• It is good practice to regularly audit the daily notes to ensure that they clearly evidence how the desired outcomes and goals have been met.
  • It is ok to make suggestions on how to meet a person’s needs, however there should be provision made for ongoing discussions between the person and care professionals, about personal preferences and changing desires. There should be clear evidence of the person’s involvement, including any input from families and advocates. 

Advance Care Planning:

  • Make sure end of life planning is addressed with the person and family/advocate.  ACP/ Future Planning/and other documentation used in different settings regarding Living with your illness and then ACP dying with your illness. This should include any specific cultural or religious considerations or preferences related to death/ how the deceased body is handled/ by whom.
  • Check what documentation you need in place based on your local area. Find details here.
  • The status of ‘do not resuscitate’ should be considered alongside the question of an advance directive as this is the only document that a medic will take note of if they attend. Please ensure all of these are referenced into the main care/ support plan and staff have easy access.
  • You will find more information and guidance on advance decisions, advance statements and living wills by clicking here.
  • If you are using paper-based records, you may hold these in a separate folder. If this is the case, please ensure you have a system within the care/ support plan to identify where this information is kept.

DNACPR (or equivalent paperwork RESPECT/PEACE:

  • A persons DNACPR decision should be reviewed regularly to ensure it is still relevant, this should be reviewed with the person or family/advocate and/or GP if they lack capacity. A Best Interests Assessment should be completed alongside a DNACPR for anyone that lacks capacity to make this decision.
  • Check what paperwork is used for DNACPR depending on your area of the county. Click here.
  • DNACPR must be accessible to ambulance crews. Although some digital systems have the capability to send directly to ambulance services, please ensure you have an original copy accessible for emergency services that will be passed to them if the person is admitted. If original copies are lost of details changed these must be updated by the GP.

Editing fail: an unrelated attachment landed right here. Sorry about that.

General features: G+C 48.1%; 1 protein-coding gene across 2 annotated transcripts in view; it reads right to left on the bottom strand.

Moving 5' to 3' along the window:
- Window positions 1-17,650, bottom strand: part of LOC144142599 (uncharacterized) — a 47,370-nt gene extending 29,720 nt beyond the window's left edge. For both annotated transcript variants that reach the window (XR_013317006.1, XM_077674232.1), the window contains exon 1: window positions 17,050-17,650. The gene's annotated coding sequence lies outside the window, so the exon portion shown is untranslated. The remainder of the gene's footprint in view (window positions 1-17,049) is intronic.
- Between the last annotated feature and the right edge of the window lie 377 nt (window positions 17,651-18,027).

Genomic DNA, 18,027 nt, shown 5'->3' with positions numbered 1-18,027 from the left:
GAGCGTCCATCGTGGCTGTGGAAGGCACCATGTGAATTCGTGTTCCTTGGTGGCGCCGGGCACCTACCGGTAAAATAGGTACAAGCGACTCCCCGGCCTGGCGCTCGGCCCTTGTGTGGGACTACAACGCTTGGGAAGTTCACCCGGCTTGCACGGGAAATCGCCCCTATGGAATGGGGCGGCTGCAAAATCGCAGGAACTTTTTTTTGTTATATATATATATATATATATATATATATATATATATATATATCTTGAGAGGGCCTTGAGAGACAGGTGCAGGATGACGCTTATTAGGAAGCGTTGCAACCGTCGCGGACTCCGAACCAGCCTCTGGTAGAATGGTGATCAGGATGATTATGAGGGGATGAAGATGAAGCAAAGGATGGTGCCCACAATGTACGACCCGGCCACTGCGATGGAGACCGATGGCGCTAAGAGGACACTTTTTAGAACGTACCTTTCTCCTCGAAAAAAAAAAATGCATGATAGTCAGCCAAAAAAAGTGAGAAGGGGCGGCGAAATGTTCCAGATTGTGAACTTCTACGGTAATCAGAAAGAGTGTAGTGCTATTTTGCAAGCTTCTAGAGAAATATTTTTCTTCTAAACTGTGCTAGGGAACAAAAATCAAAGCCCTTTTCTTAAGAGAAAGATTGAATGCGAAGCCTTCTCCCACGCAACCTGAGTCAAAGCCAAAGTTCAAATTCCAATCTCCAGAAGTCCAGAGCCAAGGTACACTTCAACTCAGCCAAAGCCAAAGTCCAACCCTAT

• DNACPR/ReSPECT forms must be clearly indicated. Most systems will have a clear code or ensure that the DNACPR is highlighted at the top of the care/ support plans.
  • Other documents such as ADRT/TEP/PEACE may need to be uploaded to the system as well as a paper copy.

Cultural or religious considerations:

  • Are there any cultural or religious considerations related to diet, e.g. significance of culture and heritage in terms of food preferences and preparation, dietary restrictions in terms of religious observances; Lifestyle and activities for example attendance or access to religious festivals and support to maintain attendance and involvement in groups or activities important to the individual, death/ how the deceased body is handled/ by whom. It is very important to glean this and be prepared. Also, to think about care of the dying after.
  • Need to remember that culture is multi-dimensional. White British people have culture too and should be also be given the opportunity to discuss these with the care professional.

Accessible Information Standard:

  • When creating the Care/Support Plan, you will need to consider creating the plan in a format that suits the person’s communication needs particularly if the person has a disability or sensory nee. E.g. easy read documents.

Positive Behaviour Support (PBS):

  • If required, consider putting a positive behaviour support plan in place with clear outcomes linked to wellbeing. It is good practice to add these to the care/ support plans.
  • ABC charts (Antecedent, Behaviour, Consequence) are an applied psychology tool for identifying causes and patterns of behaviour. They rely on detailed descriptions of the behaviour as well as what was happening directly before and immediately after the behaviour in question. Care and support plans may need to be adjusted based on this data.
  • If required, ABC behaviour charts may be used to document any behavioural incidents. These must form part of your recording and reporting procedures. A template ABC chart as well as a completed example can be found by clicking here.
  • If unsure of physical health on behaviour utilise symptoms checklist here.
  • You will need to have up-to-date contact details for external support e.g. Community Commissioning for Disabled Adults (CCDA) formally known as Adult Disability Service (ADS), Crisis Assessment Team (CAT), Social Worker via call centre, Single Point of Access (SPA) number for Hertfordshire Partnership Foundation Trust (HPFT).
  • Referrals can be made through a GP or self-referral.

Purple Folder (for individuals with a learning disability)

  • This is required for people who have a learning disability. This is also applicable for Older People services who care for someone with a Learning Disability.
  • The organisational annual health support plan must be available to monitoring officers.
  • A GP health action plan should be kept in the purple folder.
  • Purple folders should be held in a secure location. This can be in the persons room so long as it is kept secure in compliance with GDPR regulations.
  • All resources and support can be found on the HCC website here.